Do You Have Mathopia?
When I was young, we spent a lot of time on highways, driving to and from our summer cottage. I’d see a Pennsylvania license plate like the one below, which at the time had five digits and one letter. Most people, I suspect, would be unimpressed. But not me. I’d say to my parents, “How cool is that license plate? If p = 26 and the cracked bell were an equal sign, it would be 23 × 26 = 598.”
My mom would respond with, “If you say so,” or a shrug. She had failed algebra in high school and would regularly and disgustedly declare, “How the hell can x = 6, when x is a letter and 6 is a number?”
My father — who dropped out of school to join the Navy at age 15 and had never taken an algebra course — would simply grunt.
Neither of them saw the beauty in numbers. I, on the other hand, couldn’t not see it. I wasn’t mad about this. I was just sad that they couldn’t share my joy.
On my commute this morning, I saw a truck with the number 12448 on the tailgate. I mentally added two symbols and formed the equation 12 × 4 = 48.
When my boss told me that he was retiring on January 4, I remarked, “What a great choice! The numbers 1, 4, and 16 are all square numbers, and 1, 4, 16 forms a geometric sequence.”
The truth is, it’s not really possible for me to look at a number — whether it’s a license plate, calendar, billboard, identification card, lottery number, bar code, serial number, road sign, odometer, checking account, confirmation number, credit card, phone number, phone bill, receipt total, frequent flyer number, VIN, TIN, PIN, ISBN, or any of a million other numbers — and not try to figure out some way to give it meaning beyond just its digits.
I’m not the only one with this affliction. All mathy folks have mathopia — a visual disorder that causes us to see the all things through a mathematical lens.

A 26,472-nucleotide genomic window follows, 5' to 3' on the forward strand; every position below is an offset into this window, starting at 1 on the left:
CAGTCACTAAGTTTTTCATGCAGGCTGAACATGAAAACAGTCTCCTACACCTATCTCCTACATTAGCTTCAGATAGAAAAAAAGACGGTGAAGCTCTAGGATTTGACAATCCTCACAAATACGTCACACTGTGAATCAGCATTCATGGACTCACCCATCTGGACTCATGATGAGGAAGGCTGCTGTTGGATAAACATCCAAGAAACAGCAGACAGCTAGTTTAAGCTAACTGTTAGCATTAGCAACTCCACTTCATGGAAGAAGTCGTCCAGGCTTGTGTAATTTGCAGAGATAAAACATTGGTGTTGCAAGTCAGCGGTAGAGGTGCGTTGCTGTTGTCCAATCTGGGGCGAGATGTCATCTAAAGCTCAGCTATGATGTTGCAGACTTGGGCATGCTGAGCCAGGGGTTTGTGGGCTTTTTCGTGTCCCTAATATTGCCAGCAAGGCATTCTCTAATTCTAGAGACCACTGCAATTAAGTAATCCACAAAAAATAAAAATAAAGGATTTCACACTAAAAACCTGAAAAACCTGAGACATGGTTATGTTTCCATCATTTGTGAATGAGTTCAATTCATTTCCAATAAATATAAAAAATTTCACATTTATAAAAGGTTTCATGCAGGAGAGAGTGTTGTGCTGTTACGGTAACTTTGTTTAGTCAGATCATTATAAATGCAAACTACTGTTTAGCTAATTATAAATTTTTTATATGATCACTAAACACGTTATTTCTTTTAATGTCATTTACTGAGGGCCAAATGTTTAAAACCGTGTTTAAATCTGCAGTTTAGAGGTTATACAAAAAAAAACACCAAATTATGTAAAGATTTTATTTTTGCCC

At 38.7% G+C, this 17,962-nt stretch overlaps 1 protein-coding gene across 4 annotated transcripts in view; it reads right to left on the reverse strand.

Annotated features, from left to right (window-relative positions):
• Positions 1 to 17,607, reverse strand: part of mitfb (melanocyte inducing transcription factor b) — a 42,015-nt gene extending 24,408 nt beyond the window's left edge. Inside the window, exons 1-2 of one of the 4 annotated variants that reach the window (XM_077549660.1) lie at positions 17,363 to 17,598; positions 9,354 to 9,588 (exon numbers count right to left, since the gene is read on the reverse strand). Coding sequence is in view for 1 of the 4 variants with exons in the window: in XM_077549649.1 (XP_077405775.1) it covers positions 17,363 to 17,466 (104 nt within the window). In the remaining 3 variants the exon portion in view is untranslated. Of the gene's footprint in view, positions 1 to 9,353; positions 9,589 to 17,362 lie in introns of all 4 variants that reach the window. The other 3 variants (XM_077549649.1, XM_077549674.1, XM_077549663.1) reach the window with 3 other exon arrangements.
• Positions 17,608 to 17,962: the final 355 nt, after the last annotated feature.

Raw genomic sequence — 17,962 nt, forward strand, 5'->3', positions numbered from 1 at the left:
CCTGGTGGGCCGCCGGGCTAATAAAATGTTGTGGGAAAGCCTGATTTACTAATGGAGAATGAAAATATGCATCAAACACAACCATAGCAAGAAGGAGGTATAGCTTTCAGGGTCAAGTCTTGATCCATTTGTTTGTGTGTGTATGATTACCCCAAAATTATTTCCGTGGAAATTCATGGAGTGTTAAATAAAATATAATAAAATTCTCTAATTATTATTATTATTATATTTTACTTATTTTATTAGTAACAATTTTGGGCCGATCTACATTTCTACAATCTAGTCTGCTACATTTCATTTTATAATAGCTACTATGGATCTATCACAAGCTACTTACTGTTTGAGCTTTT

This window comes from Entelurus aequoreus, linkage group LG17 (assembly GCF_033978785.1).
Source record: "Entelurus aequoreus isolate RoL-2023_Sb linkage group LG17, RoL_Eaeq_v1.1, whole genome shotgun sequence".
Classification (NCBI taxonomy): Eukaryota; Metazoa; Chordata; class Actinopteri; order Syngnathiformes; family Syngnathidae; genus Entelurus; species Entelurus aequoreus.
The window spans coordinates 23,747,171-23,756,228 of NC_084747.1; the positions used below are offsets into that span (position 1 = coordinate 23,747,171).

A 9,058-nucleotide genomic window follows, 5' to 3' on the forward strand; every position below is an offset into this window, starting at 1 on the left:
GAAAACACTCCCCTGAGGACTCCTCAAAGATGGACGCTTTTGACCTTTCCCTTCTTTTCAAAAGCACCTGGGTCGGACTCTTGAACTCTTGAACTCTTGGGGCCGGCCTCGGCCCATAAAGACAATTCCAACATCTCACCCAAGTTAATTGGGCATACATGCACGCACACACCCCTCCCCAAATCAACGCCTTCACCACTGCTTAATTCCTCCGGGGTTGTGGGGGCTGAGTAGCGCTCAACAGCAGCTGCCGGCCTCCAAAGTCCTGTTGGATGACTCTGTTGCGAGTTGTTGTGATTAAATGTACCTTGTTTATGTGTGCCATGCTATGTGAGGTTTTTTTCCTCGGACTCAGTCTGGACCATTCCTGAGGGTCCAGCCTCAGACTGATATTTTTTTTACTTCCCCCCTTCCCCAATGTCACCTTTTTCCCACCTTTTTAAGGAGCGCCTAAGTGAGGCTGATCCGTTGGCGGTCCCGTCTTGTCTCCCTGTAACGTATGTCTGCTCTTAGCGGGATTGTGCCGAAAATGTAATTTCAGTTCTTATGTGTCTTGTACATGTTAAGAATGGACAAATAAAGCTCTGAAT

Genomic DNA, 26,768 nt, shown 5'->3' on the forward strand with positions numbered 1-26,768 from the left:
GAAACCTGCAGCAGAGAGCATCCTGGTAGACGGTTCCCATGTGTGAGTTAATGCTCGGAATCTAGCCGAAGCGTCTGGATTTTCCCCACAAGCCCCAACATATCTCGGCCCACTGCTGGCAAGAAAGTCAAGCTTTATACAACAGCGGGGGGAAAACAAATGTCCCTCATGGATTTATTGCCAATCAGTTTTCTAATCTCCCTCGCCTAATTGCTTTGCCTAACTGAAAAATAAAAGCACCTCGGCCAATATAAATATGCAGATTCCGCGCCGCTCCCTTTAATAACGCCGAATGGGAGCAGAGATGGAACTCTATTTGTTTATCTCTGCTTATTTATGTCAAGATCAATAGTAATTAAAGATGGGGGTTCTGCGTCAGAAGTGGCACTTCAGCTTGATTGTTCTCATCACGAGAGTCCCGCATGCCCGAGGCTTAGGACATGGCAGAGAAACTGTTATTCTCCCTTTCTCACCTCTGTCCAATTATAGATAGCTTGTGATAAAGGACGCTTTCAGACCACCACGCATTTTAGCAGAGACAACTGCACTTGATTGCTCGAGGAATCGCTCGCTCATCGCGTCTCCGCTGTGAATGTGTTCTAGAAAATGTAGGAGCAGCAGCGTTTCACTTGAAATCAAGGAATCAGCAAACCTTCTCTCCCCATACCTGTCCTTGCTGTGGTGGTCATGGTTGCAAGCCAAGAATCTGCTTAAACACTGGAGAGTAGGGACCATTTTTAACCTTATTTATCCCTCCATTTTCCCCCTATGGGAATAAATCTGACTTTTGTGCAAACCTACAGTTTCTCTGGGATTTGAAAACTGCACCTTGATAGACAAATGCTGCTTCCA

G. H. Hardy had mathopia. He looked for a special omen in 1729, the number of the taxicab he took to visit his sick friend Srinivasa Ramanujan. Upon arriving, he mentioned that he hoped it wasn’t a bad omen to have taken a cab with such a dull number. Ramanujan had mathopia, too. He replied that 1729 was actually “an interesting number; it is the smallest number expressible as the sum of two cubes in two different ways.”
Jason Padgett, whose latent mathematical powers suddenly appeared after he sustained a brain injury, has mathopia. He explained how he sees the world:
I watch the cream stirred into the brew. The perfect spiral is an important shape to me. It’s a fractal. Suddenly, it’s not just my morning cup of joe; it’s geometry speaking to me.
This is the way that math people work. We see numbers and patterns everywhere, sometimes even when they’re not really there. Or, maybe, when they’re not meant to be there. And while I am not trying to imply that I’m anything close to Hardy or Ramanujan or Padgett, I do think that they and I shared one characteristic — the burden, and the blessing, of seeing the world through math-colored glasses.
World Sight Day, celebrated on the second Thursday of October each year — in other words, today — seems like a good day to bring awareness of mathopia to the masses. It doesn’t hurt that today is 10/13/16, a date forming an arithmetic sequence, in which all three numbers are Belgian-1 numbers. (See, I can’t turn it off.)
Do you have mathopia? What do you see when you encounter a number?